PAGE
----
Page  00000322 their work on granular synthesis using very small grains. Lu et al. used 32ms frames for their MFCC-analysis, and Wyse and Athineos both used millisecond lengths in their work [1,2,4,7]. In our overlap-add approach longer time scales generally perform better. Short time scales often distort longer sound events because they cannot preserve higher-level characteristics of the sound. Parker and Behm used longer blocks in an approach similar to our overlap-add method [5]. The main difference between their approach and ours is that they used relatively short overlaps between the blocks. This can cause artifacts such as clicks and pops, and the sound examples given on their web site show such artifacts in the seams between the blocks. Their method also requires user intervention to hand-tailor the block lengths for each sound. By contrast, our method is more robust and does not require user intervention. Another way in which our approach differs substantially from all other previous work is that it requires no analysis stage. Instead, it takes advantage of the inherent source self-similarity, assuming that many combined random samplings will result in a sound similar to the source. This simplicity makes the algorithm very efficient. By way of comparison, Dubnov et al.'s wavelet tree learning method uses a 0(n) transformation to and from the wavelet domain, but the synthesis stage of recombining the grains is, in a naive implementation, 0(2n) and very memory intensive. They recommend an optimized implementation, but even this is much slower than overlap-add [2]. Lu et al.'s approach is faster than Dubnov's but still includes a complex analysis stage for matrix construction and MFCC calculation. The synthesis stage is, however, more or less as straightforward, depending on the amount of post-processing required [4]. 3. EVALUATION To evaluate overlap-add texture synthesis, we conducted a listening test. The 22 subjects who participated in the test were students at the Hong Kong University of Science and Technology, ranging in age from 19 to 27 years, and reported no hearing problems. All listeners had at least 5 years of practice on a musical instrument. The subjects were paid for their participation. The Java command-line program which controlled the experiment was custom-written by the authors. Subjects were seated in a "quiet room" with a 40 dB SPL background noise level (mostly due to computers and air conditioning). The stimuli, which were stored on hard disk in 8- and 16-bit integer format, were converted to analog by SoundBlaster X-Fi Xtreme Audio soundcards and then presented through Sony MDR-7506 headphones. The soundcard DAC uses 24 bits with a maximum sampling rate of 96 kHz and a 109dB S/N ratio. The sounds were actually played at between 8.0 kHz and 22.05 kHz depending on the source sound file. The test included eight source clips that were used for synthesis and comparison. Six of the clips were used by earlier studies [2,4], allowing us to compare methods. Test subjects first heard all the original source clips. Then, 30-second synthesized textures were presented in a random order. There were four versions of each overlapadd texture with block lengths of 0.25, 0.5, 1 and 2 seconds. Subjects rated each texture for its naturalness (see Table 1 for the rating scheme). A high score of seven meant that the texture sounded as natural as the original clip. Additionally, users were asked to rate four trials for each texture where each trial was set using a different random seed. Users also rated textures produced by Dubnov and Lu where available (four textures produced by Dubnov and two by Lu as shown in Table 2). In total, each subject listened to eight source clips, six textures produced by Dubnov/Lu, and 128 textures produced by our overlap-add method. Score Meaning 1 Very unnatural 2 Mostly unnatural 3 Somewhat unnatural 4 Somewhat natural 5 Mostly natural 6 Very natural 7 As natural as the original Table 1. Rating scheme for the listening test 4. RESULTS The data produced by the listening test allowed us to determine both the optimal average block length for overlap-add, and the overall performance of the methods. The listening test data was analyzed to see if there were any extreme outliers, but none were found. The average rating was calculated for each source sound and block length, along with average ratings of Dubnov/Lu's textures where applicable (see Table 2). Source Dubnov/ Overlap-add score for block lengths: clip Lu score O.25s O.5s 1.Os 2.Os aviary N/A 3.70 3.96 4.42 4.44 baby 4.09 2.21 3.19 3.96 4.62 racing 1.59 2.12 3.48 4.65 5.36 rain 3.95 3.86 3.85 3.89 3.90 seagulls N/A 4.06 4.51 4.47 4.73 shore 2.27 4.59 5.47 5.88 5.78 stream 3.63 4.45 4.06 4.05 4.17 trafficjam 3.45 3.17 3.87 4.63 5.00 All 3.16 3.52 4.05 4.50 4.75 Table 2. Average scores for different configurations 322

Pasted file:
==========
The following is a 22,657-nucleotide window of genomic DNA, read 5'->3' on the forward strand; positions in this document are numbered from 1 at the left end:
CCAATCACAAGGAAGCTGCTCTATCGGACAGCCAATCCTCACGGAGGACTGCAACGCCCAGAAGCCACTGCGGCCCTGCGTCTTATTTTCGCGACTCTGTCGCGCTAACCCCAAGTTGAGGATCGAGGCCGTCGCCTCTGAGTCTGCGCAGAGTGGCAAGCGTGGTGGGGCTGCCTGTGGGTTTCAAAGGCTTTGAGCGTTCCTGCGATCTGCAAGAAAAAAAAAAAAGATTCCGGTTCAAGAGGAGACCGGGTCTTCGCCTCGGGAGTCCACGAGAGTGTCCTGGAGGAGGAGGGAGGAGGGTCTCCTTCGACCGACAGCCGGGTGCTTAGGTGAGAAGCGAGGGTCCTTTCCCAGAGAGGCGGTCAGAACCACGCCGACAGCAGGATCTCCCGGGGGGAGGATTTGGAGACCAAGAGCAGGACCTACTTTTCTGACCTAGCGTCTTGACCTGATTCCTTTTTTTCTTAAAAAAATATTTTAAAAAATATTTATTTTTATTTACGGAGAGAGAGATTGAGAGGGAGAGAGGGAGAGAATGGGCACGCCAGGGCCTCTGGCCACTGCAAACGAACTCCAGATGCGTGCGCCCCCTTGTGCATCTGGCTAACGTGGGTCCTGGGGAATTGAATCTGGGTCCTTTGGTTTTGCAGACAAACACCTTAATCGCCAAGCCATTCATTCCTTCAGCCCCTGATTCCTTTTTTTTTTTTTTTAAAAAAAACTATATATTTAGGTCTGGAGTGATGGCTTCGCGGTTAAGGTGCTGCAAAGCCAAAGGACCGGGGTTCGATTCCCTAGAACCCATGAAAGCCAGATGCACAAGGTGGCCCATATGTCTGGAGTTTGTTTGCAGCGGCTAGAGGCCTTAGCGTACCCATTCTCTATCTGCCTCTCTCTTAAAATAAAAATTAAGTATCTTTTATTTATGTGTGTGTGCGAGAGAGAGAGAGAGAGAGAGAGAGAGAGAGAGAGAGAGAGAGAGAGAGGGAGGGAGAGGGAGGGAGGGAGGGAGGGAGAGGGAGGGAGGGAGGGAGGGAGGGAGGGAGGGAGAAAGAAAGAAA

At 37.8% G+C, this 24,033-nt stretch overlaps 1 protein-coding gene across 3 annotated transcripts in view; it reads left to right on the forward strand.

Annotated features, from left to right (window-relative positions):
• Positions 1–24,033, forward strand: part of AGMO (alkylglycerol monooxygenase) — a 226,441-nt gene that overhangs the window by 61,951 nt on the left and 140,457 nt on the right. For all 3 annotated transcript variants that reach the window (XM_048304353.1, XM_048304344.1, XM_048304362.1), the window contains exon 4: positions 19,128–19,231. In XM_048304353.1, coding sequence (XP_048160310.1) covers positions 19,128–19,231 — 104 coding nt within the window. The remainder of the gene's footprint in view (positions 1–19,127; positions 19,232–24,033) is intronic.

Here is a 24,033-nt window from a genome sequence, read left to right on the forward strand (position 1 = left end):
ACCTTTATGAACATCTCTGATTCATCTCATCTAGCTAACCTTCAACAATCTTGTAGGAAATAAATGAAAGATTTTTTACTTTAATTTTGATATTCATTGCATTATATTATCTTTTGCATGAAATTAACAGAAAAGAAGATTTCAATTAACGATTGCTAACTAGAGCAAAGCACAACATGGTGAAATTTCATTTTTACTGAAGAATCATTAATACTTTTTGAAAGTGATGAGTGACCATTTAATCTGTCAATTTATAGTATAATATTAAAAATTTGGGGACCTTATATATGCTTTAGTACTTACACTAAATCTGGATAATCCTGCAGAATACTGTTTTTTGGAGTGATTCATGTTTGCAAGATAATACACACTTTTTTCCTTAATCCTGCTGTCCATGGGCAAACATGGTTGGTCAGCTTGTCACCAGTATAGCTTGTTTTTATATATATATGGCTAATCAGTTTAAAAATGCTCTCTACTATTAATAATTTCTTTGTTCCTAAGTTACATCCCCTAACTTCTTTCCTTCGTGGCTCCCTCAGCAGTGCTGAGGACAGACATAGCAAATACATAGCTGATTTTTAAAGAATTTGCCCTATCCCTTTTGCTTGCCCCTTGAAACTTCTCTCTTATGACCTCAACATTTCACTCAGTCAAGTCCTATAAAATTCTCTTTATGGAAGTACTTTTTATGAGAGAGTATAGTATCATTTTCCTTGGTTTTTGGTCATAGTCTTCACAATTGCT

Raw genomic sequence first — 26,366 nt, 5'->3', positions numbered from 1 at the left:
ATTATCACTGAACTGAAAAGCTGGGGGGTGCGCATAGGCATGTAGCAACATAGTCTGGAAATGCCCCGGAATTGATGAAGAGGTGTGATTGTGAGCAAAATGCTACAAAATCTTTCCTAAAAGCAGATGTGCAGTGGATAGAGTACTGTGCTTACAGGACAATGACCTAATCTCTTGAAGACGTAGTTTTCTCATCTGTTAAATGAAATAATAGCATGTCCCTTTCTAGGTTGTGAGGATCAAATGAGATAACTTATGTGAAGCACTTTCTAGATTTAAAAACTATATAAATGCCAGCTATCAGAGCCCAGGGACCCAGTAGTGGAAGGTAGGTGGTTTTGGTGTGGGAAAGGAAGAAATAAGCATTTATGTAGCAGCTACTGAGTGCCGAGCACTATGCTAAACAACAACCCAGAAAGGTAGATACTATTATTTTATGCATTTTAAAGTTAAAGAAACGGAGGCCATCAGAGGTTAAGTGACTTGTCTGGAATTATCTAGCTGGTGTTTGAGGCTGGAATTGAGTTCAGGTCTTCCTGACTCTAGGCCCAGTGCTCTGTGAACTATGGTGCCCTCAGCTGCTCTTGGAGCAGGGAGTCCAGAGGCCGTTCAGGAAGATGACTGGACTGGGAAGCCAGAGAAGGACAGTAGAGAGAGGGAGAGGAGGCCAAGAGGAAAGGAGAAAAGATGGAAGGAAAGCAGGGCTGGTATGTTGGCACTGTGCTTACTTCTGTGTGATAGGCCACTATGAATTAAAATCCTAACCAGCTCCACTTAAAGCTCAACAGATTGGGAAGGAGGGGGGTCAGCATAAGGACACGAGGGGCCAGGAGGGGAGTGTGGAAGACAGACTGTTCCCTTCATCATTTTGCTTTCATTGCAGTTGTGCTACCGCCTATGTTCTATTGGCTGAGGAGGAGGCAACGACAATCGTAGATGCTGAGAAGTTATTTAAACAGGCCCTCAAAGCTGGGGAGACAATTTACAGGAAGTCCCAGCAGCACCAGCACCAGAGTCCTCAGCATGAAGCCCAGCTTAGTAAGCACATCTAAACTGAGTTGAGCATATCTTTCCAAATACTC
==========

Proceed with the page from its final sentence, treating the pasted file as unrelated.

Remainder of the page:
Page  00000323 Table 2 shows that longer block lengths generally give better results. In our own informal tests, even longer block lengths of 4 seconds also gave good results. With longer block lengths, however, there comes a greater risk of repetition. There are obvious problems when the block length approaches the length of the source sound, since there are fewer ways to segment the source. Blocks of two-seconds seem the best balance of these factors, producing an average score of 4.75, corresponding to a rating of "mostly natural." By comparison, the average score for Dubnov/Lu taken together was 3.16, corresponding to a rating of "somewhat unnatural." (The two textures of Lu received an average score of 3.79, compared to 2.85 for the four textures of Dubnov.) We assume that the sound textures provided by Dubnov and Lu were those they judged to be best for various parameter settings. Overlap-add gave a remarkable improvement on the shore and racing car examples. Dubnov's synthesized textures of these examples scored the lowest of the six source clips, while for overlap-add they scored the highest. This is probably because overlap-add is especially well-suited to sounds that come and go, like waves washing on the shore and racing cars driving by. Overlap-add with 2-second block lengths produced better textures than the methods of Dubnov and Lu for almost all source clips. Lu's rain texture was better but only by a small margin. However, the rain clip only had a length of 3 seconds, probably not enough for any evaluated method to produce good sound textures. Paired sample t-tests [3] revealed that the average score for overlap-add is significantly higher than that for the six synthesized textures of Dubnov and Lu taken together. We compared against both source clips (t = 2.46, p < 0.001) and listeners (t = 8.53, p < 0.001). 5. CONCLUSIONS Our listening test results shows that overlap-add texture synthesis produces mostly natural-sounding results when block lengths are one second or more. They also indicate that overlap-add performs significantly better than the methods of Dubnov and Lu. The results indicate that longer blocks perform better than the shorter blocks used by previous researchers. Overlap-add can give consistently natural-sounding results over many different types of input sounds with varying character and length. It is especially well-suited to sounds that come and go, like waves washing on the shore. Additionally, overlap-add is very efficient, with a time complexity of O(n) since the method does not rely on an analysis step, unlike other methods. Overlap-add is capable of real-time performance in computer games and other interactive environments, a clear advantage over previous methods. An area for possible future investigation is the use of more filters and effects to help minimize obvious repetition. Low-pass filters, optimized envelopes, and pitch-shaping are all potentially useful at the cost of slightly more computation. Also, a segmentation technique could be used to optimize the individual block lengths [4], though the expected gain would be relatively small. Finally, to make this approach suitable for professional use, stereo channel support in the algorithm could be added. The authors would like to kindly thank Jenny Lim and Lee Chung for performing the listening test. We would also like to acknowledge that this study was supported in part by Hong Kong Research Grant Council's Projects HKUST6135/05E and HKUST6138/06E. 6. REFERENCES [1] Athineos M. and Ellis D. P. W., "Sound texture modeling with linear prediction both in time and frequency domains," Proc. of Int. Conf on Acoustics, Speech and Signal Processing, 2003. [2] Dubnov S., Bar-Joseph Z., El-Yaniv R., Lischinski D. and Werman M., "Synthesizing Sound Textures through Wavelet Tree Learning," IEEE Computer Graphics and Applications, Virtual Worlds, Real Sounds, pp. 38-48, July/August 2002. [3] Hogg R.V. and Ledolter J., Applied Statistics for Engineers and Physical Scientists, Maxwell and Macmillan, 1992. [4] Lu L., Wenyin L. and Zhang H. J., "Audio Textures: Theory and Applications," IEEE Trans. On Speech and Audio Processing, vol. 12, no. 2, pp. 156-167, March 2004. [5] Parker, J.R. and Behm, B., "Creating audio textures by example: tiling and stitching," Acoustics, Speech, and Signal Processing, 2004. Proceedings. (ICASSP '04). IEEE International Conference on, vol.4, iv-317- iv320 vol.4, pp. 17-21 May 2004. [6] Strobl G., Eckel G. and Rocchesso D., "Sound Texture Modeling: A Survey," Proc. of the Sound and Music Computing Conference (SMC'06), Marseille, France, 2006. [7] Zhu X. and Wyse L., "Sound Texture Modeling and Time-Frequency LPC," Proc. of the 7th Int. Conference on Digital Audio Effects (DAFx'04), pp. 354-349, 2004. 323